The price of bitcoins could fall to a low level if there are not a lot of people that used it and they only used it for small transactions. If they were worth $1 each, then the maximum transaction would be about $14 Million and that is if they were all used in a single transaction. That is not possible, because many different people own bitcoins. In international trade, $14,000,000 is a very small amount. Currently, $35,000,000 trades hands in bitcoins every day. They would at least have to be worth $2.50 each to maintain that transaction volume. Not all bitcoins get traded every day. The entire price of all bitcoins is about $3,500,000,000. Only a small fraction of the bitcoins trade hands every day. A lower limit on the price of bitcoins would have to be enough to support the daily transaction price with the percentage of bitcoins being traded factored in. If they were priced at $1,000.00 each, then all bitcoins combined would be worth $14 Billion. Trading in foreign exchange markets averaged $5.3 trillion per day in April 2013. If Bitcoin could grab even 1% of the market, then the price will should go up much higher than it is.
For large organizations or individuals that want to trade a billion or more dollars worth of bitcoins, then they would either have to buy about a quarter of all bitcoins in circulation at the current rate. If wealthy individuals wanted to own bitcoins to transfer or store wealth, then the price would have to go up. I don’t think it is unlikely for the price of bitcoins to go back up near $1,000 in the not too distant future based on how much trade happens every day in the international community and how much in transaction fees people could save.
I’m not sure if using the $5,300,000,000,000 is correct or it includes extra items that should not be compared to exchanging bitcoins without further analysis. Also, the actual number might be higher because this may not include every single trade between every single person on the planet in a given day. There is no way to record that as of now. Possibly in the future, all transactions on our planet would have to be recorded by some international law or treaty. That would be hard to control unless if all transactions had to be done electronically and linked to an identity.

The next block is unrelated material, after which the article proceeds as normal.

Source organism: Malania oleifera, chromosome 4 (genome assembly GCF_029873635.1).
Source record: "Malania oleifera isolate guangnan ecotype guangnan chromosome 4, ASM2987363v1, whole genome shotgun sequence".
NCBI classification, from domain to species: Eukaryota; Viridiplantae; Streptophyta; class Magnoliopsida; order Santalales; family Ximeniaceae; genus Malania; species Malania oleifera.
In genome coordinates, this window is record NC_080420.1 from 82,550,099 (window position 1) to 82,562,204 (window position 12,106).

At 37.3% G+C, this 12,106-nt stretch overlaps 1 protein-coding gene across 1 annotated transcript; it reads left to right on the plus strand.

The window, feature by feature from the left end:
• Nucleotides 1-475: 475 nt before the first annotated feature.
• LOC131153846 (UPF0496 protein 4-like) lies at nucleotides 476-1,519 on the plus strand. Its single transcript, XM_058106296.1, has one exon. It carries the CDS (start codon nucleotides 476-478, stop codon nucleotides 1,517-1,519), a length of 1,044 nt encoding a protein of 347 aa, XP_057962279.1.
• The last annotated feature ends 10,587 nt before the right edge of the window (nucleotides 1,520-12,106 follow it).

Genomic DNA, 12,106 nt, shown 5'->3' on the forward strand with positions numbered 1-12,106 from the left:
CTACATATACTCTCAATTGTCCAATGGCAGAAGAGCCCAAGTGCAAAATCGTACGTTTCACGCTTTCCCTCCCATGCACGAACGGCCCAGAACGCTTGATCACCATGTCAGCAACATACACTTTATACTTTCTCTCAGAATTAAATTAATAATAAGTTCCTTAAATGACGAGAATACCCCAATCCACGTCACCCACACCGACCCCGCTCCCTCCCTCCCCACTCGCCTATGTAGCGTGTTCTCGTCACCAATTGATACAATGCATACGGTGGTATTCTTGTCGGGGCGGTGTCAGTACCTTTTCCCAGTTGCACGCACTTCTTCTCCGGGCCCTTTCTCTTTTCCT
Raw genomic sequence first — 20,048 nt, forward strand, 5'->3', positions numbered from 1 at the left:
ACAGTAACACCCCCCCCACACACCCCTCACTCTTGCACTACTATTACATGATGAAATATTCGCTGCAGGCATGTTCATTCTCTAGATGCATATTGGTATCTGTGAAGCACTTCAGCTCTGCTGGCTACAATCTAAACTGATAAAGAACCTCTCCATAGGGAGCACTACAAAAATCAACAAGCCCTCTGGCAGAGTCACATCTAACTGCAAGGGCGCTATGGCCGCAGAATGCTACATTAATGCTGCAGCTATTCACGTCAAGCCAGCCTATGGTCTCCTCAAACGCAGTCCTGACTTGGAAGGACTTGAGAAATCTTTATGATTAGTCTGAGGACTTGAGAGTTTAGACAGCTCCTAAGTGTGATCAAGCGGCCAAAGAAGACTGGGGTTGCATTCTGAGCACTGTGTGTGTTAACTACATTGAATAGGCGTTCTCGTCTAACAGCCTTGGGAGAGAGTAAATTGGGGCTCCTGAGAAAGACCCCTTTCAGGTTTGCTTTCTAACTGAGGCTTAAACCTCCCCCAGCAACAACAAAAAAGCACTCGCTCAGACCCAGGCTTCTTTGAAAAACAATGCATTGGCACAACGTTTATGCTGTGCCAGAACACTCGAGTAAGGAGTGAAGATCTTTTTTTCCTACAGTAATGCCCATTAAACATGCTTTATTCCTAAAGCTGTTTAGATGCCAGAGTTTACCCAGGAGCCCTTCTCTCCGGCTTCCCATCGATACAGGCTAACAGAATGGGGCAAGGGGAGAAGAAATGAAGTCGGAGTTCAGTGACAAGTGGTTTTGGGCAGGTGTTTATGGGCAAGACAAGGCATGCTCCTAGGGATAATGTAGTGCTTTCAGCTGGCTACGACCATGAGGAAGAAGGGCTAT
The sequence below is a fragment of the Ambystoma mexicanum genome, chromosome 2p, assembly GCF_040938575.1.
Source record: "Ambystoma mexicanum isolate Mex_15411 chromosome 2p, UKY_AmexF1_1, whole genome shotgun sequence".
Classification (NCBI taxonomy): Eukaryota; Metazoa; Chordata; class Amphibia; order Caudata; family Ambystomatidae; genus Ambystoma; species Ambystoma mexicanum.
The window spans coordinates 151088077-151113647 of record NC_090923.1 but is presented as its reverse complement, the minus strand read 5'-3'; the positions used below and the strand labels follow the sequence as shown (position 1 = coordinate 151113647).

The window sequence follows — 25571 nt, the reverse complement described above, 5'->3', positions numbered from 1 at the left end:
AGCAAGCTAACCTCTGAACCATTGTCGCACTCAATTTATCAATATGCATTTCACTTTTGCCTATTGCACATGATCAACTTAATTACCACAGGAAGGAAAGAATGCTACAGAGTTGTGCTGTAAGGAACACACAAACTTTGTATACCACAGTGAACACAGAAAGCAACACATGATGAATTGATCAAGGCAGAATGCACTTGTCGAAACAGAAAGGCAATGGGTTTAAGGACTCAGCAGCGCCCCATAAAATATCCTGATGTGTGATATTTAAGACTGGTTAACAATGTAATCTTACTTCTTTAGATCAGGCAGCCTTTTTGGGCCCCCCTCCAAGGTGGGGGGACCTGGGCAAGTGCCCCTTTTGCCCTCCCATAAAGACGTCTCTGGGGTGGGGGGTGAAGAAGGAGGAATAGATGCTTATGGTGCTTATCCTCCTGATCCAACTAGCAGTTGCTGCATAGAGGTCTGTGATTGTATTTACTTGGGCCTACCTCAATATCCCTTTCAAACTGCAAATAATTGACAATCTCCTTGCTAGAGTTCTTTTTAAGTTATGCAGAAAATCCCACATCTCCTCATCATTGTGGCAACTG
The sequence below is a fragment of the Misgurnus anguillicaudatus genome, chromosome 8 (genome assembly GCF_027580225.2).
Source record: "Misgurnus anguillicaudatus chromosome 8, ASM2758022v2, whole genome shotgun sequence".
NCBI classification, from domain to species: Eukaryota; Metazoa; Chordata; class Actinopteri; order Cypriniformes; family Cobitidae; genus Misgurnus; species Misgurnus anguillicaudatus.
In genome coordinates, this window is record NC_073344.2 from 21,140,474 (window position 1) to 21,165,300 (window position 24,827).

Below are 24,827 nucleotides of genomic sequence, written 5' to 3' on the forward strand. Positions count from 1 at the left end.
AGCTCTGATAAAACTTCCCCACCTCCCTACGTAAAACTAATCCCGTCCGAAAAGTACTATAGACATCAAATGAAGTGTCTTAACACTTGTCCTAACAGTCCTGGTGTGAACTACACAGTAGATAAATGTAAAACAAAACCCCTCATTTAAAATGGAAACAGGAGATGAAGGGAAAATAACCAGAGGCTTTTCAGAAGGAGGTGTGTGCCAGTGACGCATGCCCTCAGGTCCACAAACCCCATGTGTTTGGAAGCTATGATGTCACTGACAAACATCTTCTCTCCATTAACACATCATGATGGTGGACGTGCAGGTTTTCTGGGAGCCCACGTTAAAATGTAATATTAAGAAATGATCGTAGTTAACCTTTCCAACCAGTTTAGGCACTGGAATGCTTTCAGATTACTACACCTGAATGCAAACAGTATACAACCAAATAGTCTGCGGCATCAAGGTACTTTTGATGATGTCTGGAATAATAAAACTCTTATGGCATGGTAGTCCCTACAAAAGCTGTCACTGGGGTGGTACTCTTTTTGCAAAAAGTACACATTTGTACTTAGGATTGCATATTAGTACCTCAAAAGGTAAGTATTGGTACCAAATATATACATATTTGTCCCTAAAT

With the liquidity of bitcoins and the continued mining, I’m not sure it is going to skyrocket too high. Most companies just sell the bitcoins as soon as they receive them. Maybe that will change if the price keeps going up, but it is too much of a gamble for a large company to hold onto the bitcoins unless if they have plenty of cash reserves to cover the potential drop in the price of bitcoins. I think the cost to mine will stay aligned with the price because why would someone pay more for bitcoins when they can pay less to mine them and the other way around, so the two should stay pretty close together. And, there is only so much hashing power being created every month so the price could surge more in the short while hashing power surges will be more long-term.
And, the blockchain tech is really about proof of existence – a hash of a document can be stored on the blockchain to prove that it existed at a certain time. The more valuable the documents that get put on the blockchain, then the hashing needs to be greater to ensure that they are secure and that will bring up the price. I don’t see it happening that quickly, but I might be very wrong. A huge surge of newcomers coming in could increase the demand so much higher than the supply, that the price will have no choice but to go up. Mining hardware would be out of stock if that happened since it would technically be cheaper to mine it than to buy it. It will be an interesting ride watching all the variables interacting with each other.